Cute as a button but deadly to boot – meet the black-legged poison dart frog.
Sure, the black-legged poison dart frog (Phyllobates bicolor) may be adorable at first sight but don’t underestimate this thumb-sized amphibian. This happy little hopper is the second-most toxic dart frog in the world, its skin loaded with enough poison to bring down a fully-grown human. Yikes!
Don’t let that deter you, though, because the black-legged dart frog’s toxicity is really reserved just for predators. Indeed, the threat of almost certain death coupled with the frog’s “stay back, I’m dangerous” colouring is enough to keep most would-be predators at bay.
Here’s everything you need to know about the black-legged poison dart frog ahead of your official meeting at Deep Sea World.
Where are black-legged poison dart frogs found?
Black-legged poison dart frogs are native to the rainforests of western Colombia, particularly the Chóco region. Like all other poison darts, the black-legged frog is a tropical amphibian, meaning it requires a precise level of humidity to survive and keep its skin moist.
Sadly, in the wild, black-legged poison dart frogs are now categorised as ‘endangered’ by the IUCN. That’s mainly due to habitat loss brought about by deforestation, cattle grazing, mining, and pollution.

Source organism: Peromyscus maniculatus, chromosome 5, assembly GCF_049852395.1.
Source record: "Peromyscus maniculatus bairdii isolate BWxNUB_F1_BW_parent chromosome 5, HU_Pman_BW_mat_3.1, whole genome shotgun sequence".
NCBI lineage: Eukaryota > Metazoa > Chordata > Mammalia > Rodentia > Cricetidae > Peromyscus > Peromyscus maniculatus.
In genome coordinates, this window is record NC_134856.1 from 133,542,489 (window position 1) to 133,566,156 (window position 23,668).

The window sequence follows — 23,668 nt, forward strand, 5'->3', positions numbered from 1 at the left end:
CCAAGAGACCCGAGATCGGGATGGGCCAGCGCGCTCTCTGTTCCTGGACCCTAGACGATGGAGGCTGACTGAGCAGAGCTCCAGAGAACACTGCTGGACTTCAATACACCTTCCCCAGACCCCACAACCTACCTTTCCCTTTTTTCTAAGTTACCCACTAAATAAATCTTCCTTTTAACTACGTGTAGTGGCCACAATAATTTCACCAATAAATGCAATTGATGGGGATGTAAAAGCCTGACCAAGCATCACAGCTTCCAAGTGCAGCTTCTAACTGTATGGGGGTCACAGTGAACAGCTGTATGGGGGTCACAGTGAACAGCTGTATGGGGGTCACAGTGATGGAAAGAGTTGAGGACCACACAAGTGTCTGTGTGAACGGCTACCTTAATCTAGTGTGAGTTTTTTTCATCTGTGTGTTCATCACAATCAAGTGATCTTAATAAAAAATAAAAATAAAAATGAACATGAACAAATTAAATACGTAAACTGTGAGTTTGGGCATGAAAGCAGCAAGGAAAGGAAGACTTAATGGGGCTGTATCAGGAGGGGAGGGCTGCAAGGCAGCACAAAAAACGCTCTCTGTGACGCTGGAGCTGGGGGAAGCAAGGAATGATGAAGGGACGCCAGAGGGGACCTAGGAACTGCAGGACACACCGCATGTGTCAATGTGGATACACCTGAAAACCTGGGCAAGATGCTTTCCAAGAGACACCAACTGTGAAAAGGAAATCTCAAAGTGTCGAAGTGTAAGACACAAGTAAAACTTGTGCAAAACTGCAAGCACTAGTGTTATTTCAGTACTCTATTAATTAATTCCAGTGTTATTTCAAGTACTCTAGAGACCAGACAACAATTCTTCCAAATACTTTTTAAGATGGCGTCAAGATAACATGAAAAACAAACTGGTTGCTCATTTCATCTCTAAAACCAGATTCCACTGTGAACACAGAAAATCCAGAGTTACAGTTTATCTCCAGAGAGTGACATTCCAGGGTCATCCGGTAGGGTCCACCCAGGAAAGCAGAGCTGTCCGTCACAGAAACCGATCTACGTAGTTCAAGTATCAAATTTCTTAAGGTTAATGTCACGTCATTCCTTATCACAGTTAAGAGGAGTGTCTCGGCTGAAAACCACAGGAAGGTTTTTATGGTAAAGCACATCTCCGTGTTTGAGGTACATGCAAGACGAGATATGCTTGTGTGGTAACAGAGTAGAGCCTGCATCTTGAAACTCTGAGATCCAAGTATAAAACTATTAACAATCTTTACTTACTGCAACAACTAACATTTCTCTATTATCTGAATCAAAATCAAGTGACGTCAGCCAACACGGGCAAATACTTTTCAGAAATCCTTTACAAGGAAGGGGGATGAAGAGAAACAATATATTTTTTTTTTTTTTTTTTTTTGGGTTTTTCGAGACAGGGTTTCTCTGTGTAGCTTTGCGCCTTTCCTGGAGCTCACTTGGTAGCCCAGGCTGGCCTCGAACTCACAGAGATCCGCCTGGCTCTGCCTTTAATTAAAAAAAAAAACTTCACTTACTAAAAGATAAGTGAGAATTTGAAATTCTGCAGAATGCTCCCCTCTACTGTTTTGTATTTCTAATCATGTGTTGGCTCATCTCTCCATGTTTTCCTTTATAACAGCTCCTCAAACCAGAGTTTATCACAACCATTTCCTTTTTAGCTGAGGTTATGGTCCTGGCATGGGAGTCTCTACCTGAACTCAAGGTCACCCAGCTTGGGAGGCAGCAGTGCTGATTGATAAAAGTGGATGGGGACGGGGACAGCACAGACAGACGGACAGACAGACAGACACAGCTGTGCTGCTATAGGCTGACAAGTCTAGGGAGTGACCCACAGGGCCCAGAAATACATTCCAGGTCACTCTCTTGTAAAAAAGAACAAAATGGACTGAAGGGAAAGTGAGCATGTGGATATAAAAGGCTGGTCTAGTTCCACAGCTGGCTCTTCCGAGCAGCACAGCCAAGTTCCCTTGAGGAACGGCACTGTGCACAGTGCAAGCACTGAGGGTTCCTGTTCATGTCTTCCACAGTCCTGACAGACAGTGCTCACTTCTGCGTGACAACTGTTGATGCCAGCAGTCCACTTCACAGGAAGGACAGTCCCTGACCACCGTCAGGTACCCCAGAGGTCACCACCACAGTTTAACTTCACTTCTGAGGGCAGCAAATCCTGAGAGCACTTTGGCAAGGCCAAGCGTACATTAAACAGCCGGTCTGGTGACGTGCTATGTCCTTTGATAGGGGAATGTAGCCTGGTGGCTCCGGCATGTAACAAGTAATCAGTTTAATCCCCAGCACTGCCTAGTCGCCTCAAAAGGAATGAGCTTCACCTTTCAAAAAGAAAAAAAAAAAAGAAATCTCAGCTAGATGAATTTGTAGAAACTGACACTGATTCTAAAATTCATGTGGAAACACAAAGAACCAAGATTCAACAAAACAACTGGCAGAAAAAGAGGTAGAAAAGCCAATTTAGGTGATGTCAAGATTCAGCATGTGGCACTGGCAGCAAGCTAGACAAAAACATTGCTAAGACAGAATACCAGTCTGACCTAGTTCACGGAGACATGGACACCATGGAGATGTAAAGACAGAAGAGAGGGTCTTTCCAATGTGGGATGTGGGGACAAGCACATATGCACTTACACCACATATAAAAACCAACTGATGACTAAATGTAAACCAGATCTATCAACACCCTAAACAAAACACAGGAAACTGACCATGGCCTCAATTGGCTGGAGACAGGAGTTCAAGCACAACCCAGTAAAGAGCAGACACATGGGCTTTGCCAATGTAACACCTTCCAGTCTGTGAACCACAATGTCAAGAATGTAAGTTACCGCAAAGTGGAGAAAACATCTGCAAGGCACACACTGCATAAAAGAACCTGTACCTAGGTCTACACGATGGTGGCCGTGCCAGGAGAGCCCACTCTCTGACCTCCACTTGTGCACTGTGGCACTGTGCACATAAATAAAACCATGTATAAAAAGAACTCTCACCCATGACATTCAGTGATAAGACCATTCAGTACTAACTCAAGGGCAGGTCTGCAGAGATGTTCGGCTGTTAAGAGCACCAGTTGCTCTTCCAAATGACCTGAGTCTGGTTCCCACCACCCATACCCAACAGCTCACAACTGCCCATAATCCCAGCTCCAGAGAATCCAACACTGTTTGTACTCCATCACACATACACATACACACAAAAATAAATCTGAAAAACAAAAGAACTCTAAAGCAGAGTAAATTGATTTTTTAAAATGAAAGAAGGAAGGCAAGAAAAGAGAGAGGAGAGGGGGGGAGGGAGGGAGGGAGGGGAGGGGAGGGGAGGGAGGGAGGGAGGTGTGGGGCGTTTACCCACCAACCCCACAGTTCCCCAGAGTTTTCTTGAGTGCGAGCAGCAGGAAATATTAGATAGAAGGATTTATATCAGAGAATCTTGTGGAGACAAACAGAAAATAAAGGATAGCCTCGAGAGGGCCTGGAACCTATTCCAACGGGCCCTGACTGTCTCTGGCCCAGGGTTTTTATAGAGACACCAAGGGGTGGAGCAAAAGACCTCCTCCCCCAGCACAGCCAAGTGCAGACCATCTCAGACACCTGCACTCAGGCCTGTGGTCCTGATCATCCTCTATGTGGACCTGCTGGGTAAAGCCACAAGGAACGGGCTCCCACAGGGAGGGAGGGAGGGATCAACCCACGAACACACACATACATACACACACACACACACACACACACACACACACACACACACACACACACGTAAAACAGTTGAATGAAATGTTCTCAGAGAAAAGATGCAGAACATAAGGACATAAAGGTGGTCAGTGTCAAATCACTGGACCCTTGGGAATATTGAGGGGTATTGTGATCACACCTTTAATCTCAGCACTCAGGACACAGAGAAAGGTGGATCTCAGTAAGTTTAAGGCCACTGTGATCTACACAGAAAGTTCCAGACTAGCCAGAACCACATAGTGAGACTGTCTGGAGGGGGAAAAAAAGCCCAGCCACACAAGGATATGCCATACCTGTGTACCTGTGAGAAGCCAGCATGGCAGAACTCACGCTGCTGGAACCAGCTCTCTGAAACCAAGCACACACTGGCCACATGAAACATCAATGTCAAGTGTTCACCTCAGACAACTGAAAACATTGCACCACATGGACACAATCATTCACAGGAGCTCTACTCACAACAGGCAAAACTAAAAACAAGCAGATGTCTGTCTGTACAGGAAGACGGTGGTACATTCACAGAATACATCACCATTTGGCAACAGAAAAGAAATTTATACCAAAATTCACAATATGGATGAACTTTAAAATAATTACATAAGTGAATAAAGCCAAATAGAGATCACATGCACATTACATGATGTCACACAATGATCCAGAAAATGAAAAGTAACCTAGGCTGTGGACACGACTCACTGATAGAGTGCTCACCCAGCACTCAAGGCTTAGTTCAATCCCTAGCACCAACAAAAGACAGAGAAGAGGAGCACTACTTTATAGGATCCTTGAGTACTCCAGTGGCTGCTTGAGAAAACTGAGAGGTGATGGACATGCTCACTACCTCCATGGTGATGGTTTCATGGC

What do black-legged poison dart frogs look like?
Well, for starters, their legs are black! As for the rest of them, they’re yellowy-green in colour, so the contrast is quite striking.
This distinctive colouring isn’t all about avoiding becoming a passing predator’s dinner, either. The vibrancy of the dart frog’s colouring typically dictates how easily an animal will find a mate and reproduce, and it’s very much the brighter the better where these frogs are concerned.
It’s worth pointing out, too, that the black-legged poison dart frog is one of the largest poison dart frog species, growing to an average size of 45-55mm.
What do black-legged poison dart frogs eat?
Black-legged poison dart frogs sure like to eat. Moving across the forest floor in double-quick time thanks to their rapid-fire hops, these carnivorous dart frogs snack on everything from termites to beetles, using their long, sticky tongues to ensnare their prey.
As for predators, the poison dart frogs of South America are known to have only one natural nemesis, the fire-bellied snake (Erythrolamprus epinephalus). These snakes, part of the Colubridae family, are thought to be immune to the toxins of poison dart frogs, including the golden poison dart frog (Phyllobates terribilis) and its black-legged counterpart.
Did you know? The indigenous people of the Colombian rainforest have been known to extract the toxins of the black-legged dart frog for use in poison-tipped arrows for hunting.
What do they eat?
Small insects such as ants and termites
Up to 5.5cm long
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